This time, the nerves were gone as the US pairing sought revenge. They raced to the turn in just 30 strokes. In only 13 holes, Palmer and Marr were seven-under and they turned the 6&5 defeat of the morning on its head, dispatching Thomas and Will by the same margin.

Once again in 1965, Palmer played all six matches and, as in 1963, he won four points, including both singles on the final day.

1967 – Dominance at the Champions Golf Club

Arnold Palmer

Arnold Palmer

Palmer played superbly in the 1967 matches at the Champions Golf Club in Texas. He won five points from the five matches he played in, including resounding wins over Tony Jacklin and Brian Huggett in the final day singles contests.

1973 – He’s still got it.

Arnold Palmer and 1973 US Ryder Cup team

Arnold Palmer, centre, and 1973 US Ryder Cup team

Palmer was 44 when he played his last Ryder Cup at Muirfield in 1973. But if there were suggestions he was past his best before the contest, those were quickly dispelled by the first morning foursomes.

Paired with Jack Nicklaus, both men played superbly against Maurice Bembridge and Eddie Polland. The Americans went ahead early and consolidated their lead with two incredible wood shots to the 558 yard 5th that set up an eagle three. They eventually won by 6&5 and put a crucial point on the board for the visitors. The first two matches of the session had gone to GB&I and the third had been halved. The USA eventually won the match by 19 to 13.

1975 – Captain Fantastic at home in Pennsylvania

In 1975, Palmer was non-playing captain at Laurel Valley in Pennsylvania, just a short drive from his home.

“I have achieved many honours in golf, but this one tops them all, especially since we are playing the matches at Laurel Valley which has been a second home to me,” he had said.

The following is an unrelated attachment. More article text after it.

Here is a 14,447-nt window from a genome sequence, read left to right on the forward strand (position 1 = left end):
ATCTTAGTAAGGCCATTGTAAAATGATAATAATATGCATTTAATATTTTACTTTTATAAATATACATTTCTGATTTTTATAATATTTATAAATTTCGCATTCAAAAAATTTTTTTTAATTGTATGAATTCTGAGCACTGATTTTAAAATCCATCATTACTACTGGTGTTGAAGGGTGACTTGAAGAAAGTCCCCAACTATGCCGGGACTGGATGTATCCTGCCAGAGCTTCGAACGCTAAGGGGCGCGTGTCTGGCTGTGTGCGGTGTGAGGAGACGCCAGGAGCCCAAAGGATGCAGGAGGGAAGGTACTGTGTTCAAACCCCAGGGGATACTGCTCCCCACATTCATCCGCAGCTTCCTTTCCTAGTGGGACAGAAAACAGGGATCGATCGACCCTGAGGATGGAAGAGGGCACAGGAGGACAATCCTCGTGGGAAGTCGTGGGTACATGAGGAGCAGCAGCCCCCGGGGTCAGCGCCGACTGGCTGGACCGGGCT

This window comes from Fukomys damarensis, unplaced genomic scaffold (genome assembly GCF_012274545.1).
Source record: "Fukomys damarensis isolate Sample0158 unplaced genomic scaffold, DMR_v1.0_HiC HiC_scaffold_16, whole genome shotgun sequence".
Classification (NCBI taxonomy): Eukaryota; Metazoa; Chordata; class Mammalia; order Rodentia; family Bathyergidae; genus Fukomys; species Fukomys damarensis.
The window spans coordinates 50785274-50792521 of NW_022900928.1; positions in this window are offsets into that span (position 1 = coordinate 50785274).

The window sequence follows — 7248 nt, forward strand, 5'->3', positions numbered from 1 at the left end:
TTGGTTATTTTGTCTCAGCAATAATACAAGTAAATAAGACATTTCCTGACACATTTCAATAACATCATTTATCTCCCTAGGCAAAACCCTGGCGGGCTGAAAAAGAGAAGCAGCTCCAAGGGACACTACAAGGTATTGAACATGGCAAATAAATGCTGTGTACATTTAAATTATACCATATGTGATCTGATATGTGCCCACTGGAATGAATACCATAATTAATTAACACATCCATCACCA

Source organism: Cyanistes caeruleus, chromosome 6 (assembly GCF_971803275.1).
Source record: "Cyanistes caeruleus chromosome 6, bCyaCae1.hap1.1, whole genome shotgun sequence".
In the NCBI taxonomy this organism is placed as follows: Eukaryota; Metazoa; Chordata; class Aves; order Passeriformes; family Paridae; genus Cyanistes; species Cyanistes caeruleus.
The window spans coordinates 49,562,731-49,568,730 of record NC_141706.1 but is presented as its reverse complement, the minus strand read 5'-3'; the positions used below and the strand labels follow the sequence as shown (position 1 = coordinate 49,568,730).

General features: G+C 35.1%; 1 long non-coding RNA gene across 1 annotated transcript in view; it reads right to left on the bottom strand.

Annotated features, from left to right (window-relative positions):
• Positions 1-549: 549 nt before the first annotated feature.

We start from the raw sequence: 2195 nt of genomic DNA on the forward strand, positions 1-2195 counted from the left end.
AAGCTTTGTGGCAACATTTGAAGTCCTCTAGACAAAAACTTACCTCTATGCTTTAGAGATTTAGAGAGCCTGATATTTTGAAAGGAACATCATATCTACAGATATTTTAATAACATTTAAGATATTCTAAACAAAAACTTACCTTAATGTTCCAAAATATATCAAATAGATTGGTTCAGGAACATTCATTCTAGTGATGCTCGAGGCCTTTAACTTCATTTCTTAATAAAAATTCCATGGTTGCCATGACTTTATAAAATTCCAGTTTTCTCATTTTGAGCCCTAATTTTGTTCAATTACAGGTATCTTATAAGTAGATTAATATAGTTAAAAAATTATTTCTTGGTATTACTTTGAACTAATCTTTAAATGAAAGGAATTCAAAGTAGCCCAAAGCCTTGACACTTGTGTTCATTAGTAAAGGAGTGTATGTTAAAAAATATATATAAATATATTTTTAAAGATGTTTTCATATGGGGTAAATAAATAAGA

Palmer was in charge of a superb team including: Nicklaus, Irwin, Miller, Trevino and Weiskopf and he guided them to a convincing win – 21 points to 11.

In total, Arnold Palmer was involved in seven Ryder Cups, 6 playing and 1 as non-playing captain. The USA won all seven of those matches. The only one in the 1960s that Palmer missed was in 1969 when the contest was halved.

Palmer won a total of 23 points for the USA, only Billy Casper with 23.5 has won more, although Casper played in eight Ryder Cups compared to Palmer’s six. Of those golfers who played 25 Ryder Cup matches or more, Palmer has the highest winning % at just over 71%. On that stat alone, it could be argued that Arnold Palmer was the greatest Ryder Cup player of all time.

Fergus Bisset
Contributing Editor

Fergus is Golf Monthly's resident expert on the history of the game and has written extensively on that subject. He is a golf obsessive and 1-handicapper. Growing up in the North East of Scotland, golf runs through his veins and his passion for the sport was bolstered during his time at St Andrews university studying history. He went on to earn a post graduate diploma from the London School of Journalism. Fergus has worked for Golf Monthly since 2004 and has written two books on the game; "Great Golf Debates" together with Jezz Ellwood of Golf Monthly and the history section of "The Ultimate Golf Book" together with Neil Tappin , also of Golf Monthly. 

Fergus once shanked a ball from just over Granny Clark's Wynd on the 18th of the Old Course that struck the St Andrews Golf Club and rebounded into the Valley of Sin, from where he saved par. Who says there's no golfing god?